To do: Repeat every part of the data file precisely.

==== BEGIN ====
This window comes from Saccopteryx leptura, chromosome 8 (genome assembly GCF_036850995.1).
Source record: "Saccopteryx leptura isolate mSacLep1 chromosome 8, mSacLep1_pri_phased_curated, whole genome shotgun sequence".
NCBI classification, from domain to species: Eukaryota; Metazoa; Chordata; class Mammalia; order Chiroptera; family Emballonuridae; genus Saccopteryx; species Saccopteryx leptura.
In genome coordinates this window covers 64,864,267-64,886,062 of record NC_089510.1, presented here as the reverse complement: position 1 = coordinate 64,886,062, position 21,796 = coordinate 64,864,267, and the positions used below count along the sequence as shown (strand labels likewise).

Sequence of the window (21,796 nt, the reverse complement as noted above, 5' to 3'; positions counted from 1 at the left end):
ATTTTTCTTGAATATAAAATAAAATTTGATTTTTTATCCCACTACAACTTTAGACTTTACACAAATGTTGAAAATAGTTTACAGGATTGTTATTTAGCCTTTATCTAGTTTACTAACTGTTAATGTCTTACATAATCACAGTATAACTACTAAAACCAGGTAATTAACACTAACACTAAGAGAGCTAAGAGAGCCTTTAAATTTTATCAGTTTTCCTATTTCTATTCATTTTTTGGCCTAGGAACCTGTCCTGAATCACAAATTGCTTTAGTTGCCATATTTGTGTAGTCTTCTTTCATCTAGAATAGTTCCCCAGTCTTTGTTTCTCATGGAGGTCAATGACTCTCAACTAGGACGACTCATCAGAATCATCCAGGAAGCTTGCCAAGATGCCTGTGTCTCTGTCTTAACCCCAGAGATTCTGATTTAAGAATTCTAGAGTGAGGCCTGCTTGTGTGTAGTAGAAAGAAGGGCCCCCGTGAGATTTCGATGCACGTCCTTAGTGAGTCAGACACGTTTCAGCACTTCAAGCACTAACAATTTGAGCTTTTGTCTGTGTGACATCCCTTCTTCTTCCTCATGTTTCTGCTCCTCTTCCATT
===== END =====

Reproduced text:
This window comes from Saccopteryx leptura, chromosome 8 (genome assembly GCF_036850995.1).
Source record: "Saccopteryx leptura isolate mSacLep1 chromosome 8, mSacLep1_pri_phased_curated, whole genome shotgun sequence".
NCBI classification, from domain to species: Eukaryota; Metazoa; Chordata; class Mammalia; order Chiroptera; family Emballonuridae; genus Saccopteryx; species Saccopteryx leptura.
In genome coordinates this window covers 64,864,267-64,886,062 of record NC_089510.1, presented here as the reverse complement: position 1 = coordinate 64,886,062, position 21,796 = coordinate 64,864,267, and the positions used below count along the sequence as shown (strand labels likewise).

Sequence of the window (21,796 nt, the reverse complement as noted above, 5' to 3'; positions counted from 1 at the left end):
ATTTTTCTTGAATATAAAATAAAATTTGATTTTTTATCCCACTACAACTTTAGACTTTACACAAATGTTGAAAATAGTTTACAGGATTGTTATTTAGCCTTTATCTAGTTTACTAACTGTTAATGTCTTACATAATCACAGTATAACTACTAAAACCAGGTAATTAACACTAACACTAAGAGAGCTAAGAGAGCCTTTAAATTTTATCAGTTTTCCTATTTCTATTCATTTTTTGGCCTAGGAACCTGTCCTGAATCACAAATTGCTTTAGTTGCCATATTTGTGTAGTCTTCTTTCATCTAGAATAGTTCCCCAGTCTTTGTTTCTCATGGAGGTCAATGACTCTCAACTAGGACGACTCATCAGAATCATCCAGGAAGCTTGCCAAGATGCCTGTGTCTCTGTCTTAACCCCAGAGATTCTGATTTAAGAATTCTAGAGTGAGGCCTGCTTGTGTGTAGTAGAAAGAAGGGCCCCCGTGAGATTTCGATGCACGTCCTTAGTGAGTCAGACACGTTTCAGCACTTCAAGCACTAACAATTTGAGCTTTTGTCTGTGTGACATCCCTTCTTCTTCCTCATGTTTCTGCTCCTCTTCCATT